By John Stonestreet with Roberto Rivera
From the start of the COVID-19 pandemic, experts warned of its impact on people with mental illnesses. For those with mood disorders, the pandemic packed a “one-two” punch: the depression and anxiety caused by the fear of contracting the coronavirus itself, and the depression and anxiety accelerated by measures taken to combat the spread of the coronavirus. Even the wide use of the term “social distancing” instead of the more accurate “physical distancing” communicated isolation and the loneliness.
Add to all that canceled appointments with psychiatrists and therapists, and we should expect a steep decline in mental health. Which is exactly what happened.
A recent Census Bureau survey of 42,000 adults found that “24% of [the respondents] showed clinical signs of severe depression, and 30% showed signs of anxiety.” According to the study, “The rate of anxiety and depression were highest among young adults, women, and the poor.” To put these numbers in better context, half of American adults said that they had felt depressed during the pandemic, while only a quarter reported similar feelings in a survey done six years ago.
Things could even be worse than this survey, which was conducted between May 7th and May 12th, suggests. After all, three more weeks of social isolation and disruption could not have made things better. As the Washington Post said, “the results reflect a deepening of existing trends,” such as “rising depression, stress, and suicide,” especially among young adults. Writers in the Journal of the American Medical Association call the combination of COVID-19 factors with already existing suicide mortality trends, “a perfect storm.”
Perhaps. It will be a while before we can say with any certainty if and how COVID-19 affected suicide rates. What we do know is that COVID-19 is attacking a nation already emotionally and mentally fragile.
This fragility is, as we often say of other things, downstream from the rest of culture. Some of what makes people depressed and anxious is biology, but much of it has to do with how we are made to live. As one doctor put it, riffing on John F. Kennedy’s inaugural address, we “should ask not what’s inside our heads, but, instead, we should ask what our heads are inside of.”
The most obvious example is loneliness, something we’ve repeatedly discussed in previous BreakPoint commentaries. Societies like ours are, by most accounts, loneliness-producing machines. Our deeply-rooted sense of individualism is only made worse by our growing preference for virtual relationships instead of face-to-face ones. Add that to the fact that, for many, upward economic mobility requires severing ties to those people and communities that gave us a sense of belonging, purpose, and security.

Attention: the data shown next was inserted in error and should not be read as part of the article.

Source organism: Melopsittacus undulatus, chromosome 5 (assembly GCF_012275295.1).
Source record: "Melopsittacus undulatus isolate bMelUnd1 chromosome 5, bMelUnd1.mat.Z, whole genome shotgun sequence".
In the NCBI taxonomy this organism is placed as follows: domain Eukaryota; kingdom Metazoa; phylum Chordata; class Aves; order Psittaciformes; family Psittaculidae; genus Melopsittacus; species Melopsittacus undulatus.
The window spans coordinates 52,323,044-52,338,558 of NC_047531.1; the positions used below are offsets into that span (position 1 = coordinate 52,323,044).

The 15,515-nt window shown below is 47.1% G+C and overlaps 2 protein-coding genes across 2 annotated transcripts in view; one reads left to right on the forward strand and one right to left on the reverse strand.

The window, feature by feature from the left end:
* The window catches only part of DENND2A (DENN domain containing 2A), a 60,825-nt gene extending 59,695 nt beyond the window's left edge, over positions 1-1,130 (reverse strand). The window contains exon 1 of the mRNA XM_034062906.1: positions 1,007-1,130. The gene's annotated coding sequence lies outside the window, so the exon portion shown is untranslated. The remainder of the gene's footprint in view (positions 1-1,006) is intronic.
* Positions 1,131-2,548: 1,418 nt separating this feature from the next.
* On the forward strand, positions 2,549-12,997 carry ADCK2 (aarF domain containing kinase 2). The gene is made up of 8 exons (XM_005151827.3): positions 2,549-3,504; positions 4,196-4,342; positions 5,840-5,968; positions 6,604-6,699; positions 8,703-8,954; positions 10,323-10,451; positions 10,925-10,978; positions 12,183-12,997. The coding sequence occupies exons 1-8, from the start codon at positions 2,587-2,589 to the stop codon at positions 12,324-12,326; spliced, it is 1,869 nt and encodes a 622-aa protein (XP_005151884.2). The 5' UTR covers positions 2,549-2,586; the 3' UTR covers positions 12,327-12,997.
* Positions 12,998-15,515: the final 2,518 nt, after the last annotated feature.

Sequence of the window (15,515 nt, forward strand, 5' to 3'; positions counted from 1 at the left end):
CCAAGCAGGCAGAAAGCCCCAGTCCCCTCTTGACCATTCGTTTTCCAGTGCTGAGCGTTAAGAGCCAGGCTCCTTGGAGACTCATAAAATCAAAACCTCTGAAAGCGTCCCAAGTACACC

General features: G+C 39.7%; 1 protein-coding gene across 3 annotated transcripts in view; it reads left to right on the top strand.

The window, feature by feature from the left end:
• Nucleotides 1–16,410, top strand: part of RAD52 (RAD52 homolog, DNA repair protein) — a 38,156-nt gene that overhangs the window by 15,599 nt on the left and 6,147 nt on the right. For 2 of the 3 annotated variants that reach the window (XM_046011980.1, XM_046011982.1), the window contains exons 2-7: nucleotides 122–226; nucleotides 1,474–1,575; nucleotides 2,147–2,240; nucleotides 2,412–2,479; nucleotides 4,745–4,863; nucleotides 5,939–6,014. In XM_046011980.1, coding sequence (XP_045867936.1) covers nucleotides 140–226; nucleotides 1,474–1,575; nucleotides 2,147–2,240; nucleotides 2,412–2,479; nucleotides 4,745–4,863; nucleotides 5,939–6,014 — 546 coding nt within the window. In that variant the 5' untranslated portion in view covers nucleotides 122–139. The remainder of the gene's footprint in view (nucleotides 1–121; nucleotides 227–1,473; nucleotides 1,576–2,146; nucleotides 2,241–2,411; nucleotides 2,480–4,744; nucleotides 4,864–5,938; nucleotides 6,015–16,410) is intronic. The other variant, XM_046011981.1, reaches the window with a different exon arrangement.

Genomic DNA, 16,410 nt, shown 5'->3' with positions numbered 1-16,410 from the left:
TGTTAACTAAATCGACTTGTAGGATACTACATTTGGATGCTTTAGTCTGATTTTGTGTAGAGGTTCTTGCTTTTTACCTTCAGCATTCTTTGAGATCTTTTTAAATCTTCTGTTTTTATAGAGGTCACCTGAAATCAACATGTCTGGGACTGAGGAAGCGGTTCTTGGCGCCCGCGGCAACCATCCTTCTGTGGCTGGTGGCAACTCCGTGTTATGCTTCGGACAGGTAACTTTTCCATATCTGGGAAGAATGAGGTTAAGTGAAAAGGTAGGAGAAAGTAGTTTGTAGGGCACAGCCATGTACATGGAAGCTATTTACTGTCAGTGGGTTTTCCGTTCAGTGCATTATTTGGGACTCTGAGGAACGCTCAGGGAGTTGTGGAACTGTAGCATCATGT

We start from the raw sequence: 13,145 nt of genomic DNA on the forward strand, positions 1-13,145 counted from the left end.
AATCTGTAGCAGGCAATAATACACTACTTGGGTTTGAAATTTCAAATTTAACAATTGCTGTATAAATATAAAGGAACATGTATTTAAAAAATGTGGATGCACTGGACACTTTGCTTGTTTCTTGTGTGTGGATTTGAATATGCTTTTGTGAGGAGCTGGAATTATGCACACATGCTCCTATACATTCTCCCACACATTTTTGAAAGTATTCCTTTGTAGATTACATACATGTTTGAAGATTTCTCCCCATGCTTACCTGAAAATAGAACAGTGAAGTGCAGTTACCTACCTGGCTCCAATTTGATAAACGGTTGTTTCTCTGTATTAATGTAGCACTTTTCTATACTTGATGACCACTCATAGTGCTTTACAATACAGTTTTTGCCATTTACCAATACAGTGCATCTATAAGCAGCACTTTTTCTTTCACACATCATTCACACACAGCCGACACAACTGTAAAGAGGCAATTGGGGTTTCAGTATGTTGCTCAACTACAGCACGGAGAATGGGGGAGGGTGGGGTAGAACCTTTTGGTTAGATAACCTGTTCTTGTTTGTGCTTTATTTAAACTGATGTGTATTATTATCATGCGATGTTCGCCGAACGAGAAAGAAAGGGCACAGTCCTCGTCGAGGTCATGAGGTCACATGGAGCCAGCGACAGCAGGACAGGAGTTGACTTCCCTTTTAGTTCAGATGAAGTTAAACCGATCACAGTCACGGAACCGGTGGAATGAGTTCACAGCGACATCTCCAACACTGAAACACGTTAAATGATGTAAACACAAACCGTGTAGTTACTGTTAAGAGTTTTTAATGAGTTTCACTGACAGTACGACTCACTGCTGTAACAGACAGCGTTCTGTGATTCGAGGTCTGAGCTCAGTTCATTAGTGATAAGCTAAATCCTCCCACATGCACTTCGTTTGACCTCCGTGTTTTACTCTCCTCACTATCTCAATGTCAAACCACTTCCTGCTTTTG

On average, the number of close friends Americans have, “confidants with whom (to) discuss important matters,” went from about three in 1985 to about one in 2006. It’s difficult to guess what that number might be at the beginning of 2020.
With social isolation and, as the Journal put it, “decreased access to community and religious support,” the phrase “perfect storm” is less a cliché, and more a reality. This is part of the plague that Christians, of all people, should be running into.
Reaching out to the hurting among us doesn’t require state permission, and we do have the means to keep physical distancing from becoming social isolation. Part of this includes educating ourselves about signs of depression, and steps to take to help those struggling. There’s no shortage of educational resources online. And, not only can we pray for those people that are hurting, we can tell them we are praying for them.
To be sure, this pandemic will pass. When it does and we begin to again move about the country, it will be easy to forget the hurting and the lonely. We must not.
God help us to be people who won’t forget.
Editor’s note. This appeared at BreakPoint and is reposted with permission.